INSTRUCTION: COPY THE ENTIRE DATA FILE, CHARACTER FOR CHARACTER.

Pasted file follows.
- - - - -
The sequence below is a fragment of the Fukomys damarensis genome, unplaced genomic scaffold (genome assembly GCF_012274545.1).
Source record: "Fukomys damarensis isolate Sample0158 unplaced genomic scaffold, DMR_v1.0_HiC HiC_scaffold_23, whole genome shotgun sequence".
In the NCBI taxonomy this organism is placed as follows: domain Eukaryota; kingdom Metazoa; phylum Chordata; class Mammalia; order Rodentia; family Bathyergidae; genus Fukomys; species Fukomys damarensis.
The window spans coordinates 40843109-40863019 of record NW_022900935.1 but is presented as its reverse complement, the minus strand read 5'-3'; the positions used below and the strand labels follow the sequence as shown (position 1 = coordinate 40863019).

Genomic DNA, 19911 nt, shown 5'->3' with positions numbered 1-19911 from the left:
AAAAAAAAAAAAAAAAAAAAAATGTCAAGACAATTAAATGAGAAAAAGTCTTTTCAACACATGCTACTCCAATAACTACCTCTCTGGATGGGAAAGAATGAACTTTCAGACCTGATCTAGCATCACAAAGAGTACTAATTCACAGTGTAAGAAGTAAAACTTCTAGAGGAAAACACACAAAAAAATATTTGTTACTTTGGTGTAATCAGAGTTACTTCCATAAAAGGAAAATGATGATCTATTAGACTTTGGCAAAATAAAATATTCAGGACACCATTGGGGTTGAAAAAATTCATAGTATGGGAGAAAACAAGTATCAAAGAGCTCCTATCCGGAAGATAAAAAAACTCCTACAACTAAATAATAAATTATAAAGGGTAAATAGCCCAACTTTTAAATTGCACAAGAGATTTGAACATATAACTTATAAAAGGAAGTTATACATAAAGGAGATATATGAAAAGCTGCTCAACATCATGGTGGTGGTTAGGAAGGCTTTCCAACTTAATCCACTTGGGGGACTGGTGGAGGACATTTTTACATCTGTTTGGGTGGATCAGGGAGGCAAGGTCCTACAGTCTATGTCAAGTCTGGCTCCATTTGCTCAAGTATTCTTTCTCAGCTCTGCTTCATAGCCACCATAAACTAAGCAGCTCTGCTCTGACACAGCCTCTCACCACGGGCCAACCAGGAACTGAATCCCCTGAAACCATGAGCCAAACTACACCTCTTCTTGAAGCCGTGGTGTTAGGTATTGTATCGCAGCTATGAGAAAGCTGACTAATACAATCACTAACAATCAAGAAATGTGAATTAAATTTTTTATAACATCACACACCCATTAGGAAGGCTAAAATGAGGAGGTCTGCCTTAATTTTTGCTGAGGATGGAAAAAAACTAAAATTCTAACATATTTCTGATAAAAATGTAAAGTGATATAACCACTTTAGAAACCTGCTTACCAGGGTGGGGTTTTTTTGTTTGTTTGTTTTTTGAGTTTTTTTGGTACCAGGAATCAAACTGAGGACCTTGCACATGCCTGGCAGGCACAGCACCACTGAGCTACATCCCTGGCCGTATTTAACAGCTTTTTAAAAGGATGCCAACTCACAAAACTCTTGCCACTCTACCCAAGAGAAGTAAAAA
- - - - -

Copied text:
The sequence below is a fragment of the Fukomys damarensis genome, unplaced genomic scaffold (genome assembly GCF_012274545.1).
Source record: "Fukomys damarensis isolate Sample0158 unplaced genomic scaffold, DMR_v1.0_HiC HiC_scaffold_23, whole genome shotgun sequence".
In the NCBI taxonomy this organism is placed as follows: domain Eukaryota; kingdom Metazoa; phylum Chordata; class Mammalia; order Rodentia; family Bathyergidae; genus Fukomys; species Fukomys damarensis.
The window spans coordinates 40843109-40863019 of record NW_022900935.1 but is presented as its reverse complement, the minus strand read 5'-3'; the positions used below and the strand labels follow the sequence as shown (position 1 = coordinate 40863019).

Genomic DNA, 19911 nt, shown 5'->3' with positions numbered 1-19911 from the left:
AAAAAAAAAAAAAAAAAAAAAATGTCAAGACAATTAAATGAGAAAAAGTCTTTTCAACACATGCTACTCCAATAACTACCTCTCTGGATGGGAAAGAATGAACTTTCAGACCTGATCTAGCATCACAAAGAGTACTAATTCACAGTGTAAGAAGTAAAACTTCTAGAGGAAAACACACAAAAAAATATTTGTTACTTTGGTGTAATCAGAGTTACTTCCATAAAAGGAAAATGATGATCTATTAGACTTTGGCAAAATAAAATATTCAGGACACCATTGGGGTTGAAAAAATTCATAGTATGGGAGAAAACAAGTATCAAAGAGCTCCTATCCGGAAGATAAAAAAACTCCTACAACTAAATAATAAATTATAAAGGGTAAATAGCCCAACTTTTAAATTGCACAAGAGATTTGAACATATAACTTATAAAAGGAAGTTATACATAAAGGAGATATATGAAAAGCTGCTCAACATCATGGTGGTGGTTAGGAAGGCTTTCCAACTTAATCCACTTGGGGGACTGGTGGAGGACATTTTTACATCTGTTTGGGTGGATCAGGGAGGCAAGGTCCTACAGTCTATGTCAAGTCTGGCTCCATTTGCTCAAGTATTCTTTCTCAGCTCTGCTTCATAGCCACCATAAACTAAGCAGCTCTGCTCTGACACAGCCTCTCACCACGGGCCAACCAGGAACTGAATCCCCTGAAACCATGAGCCAAACTACACCTCTTCTTGAAGCCGTGGTGTTAGGTATTGTATCGCAGCTATGAGAAAGCTGACTAATACAATCACTAACAATCAAGAAATGTGAATTAAATTTTTTATAACATCACACACCCATTAGGAAGGCTAAAATGAGGAGGTCTGCCTTAATTTTTGCTGAGGATGGAAAAAAACTAAAATTCTAACATATTTCTGATAAAAATGTAAAGTGATATAACCACTTTAGAAACCTGCTTACCAGGGTGGGGTTTTTTTGTTTGTTTGTTTTTTGAGTTTTTTTGGTACCAGGAATCAAACTGAGGACCTTGCACATGCCTGGCAGGCACAGCACCACTGAGCTACATCCCTGGCCGTATTTAACAGCTTTTTAAAAGGATGCCAACTCACAAAACTCTTGCCACTCTACCCAAGAGAAGTAAAAA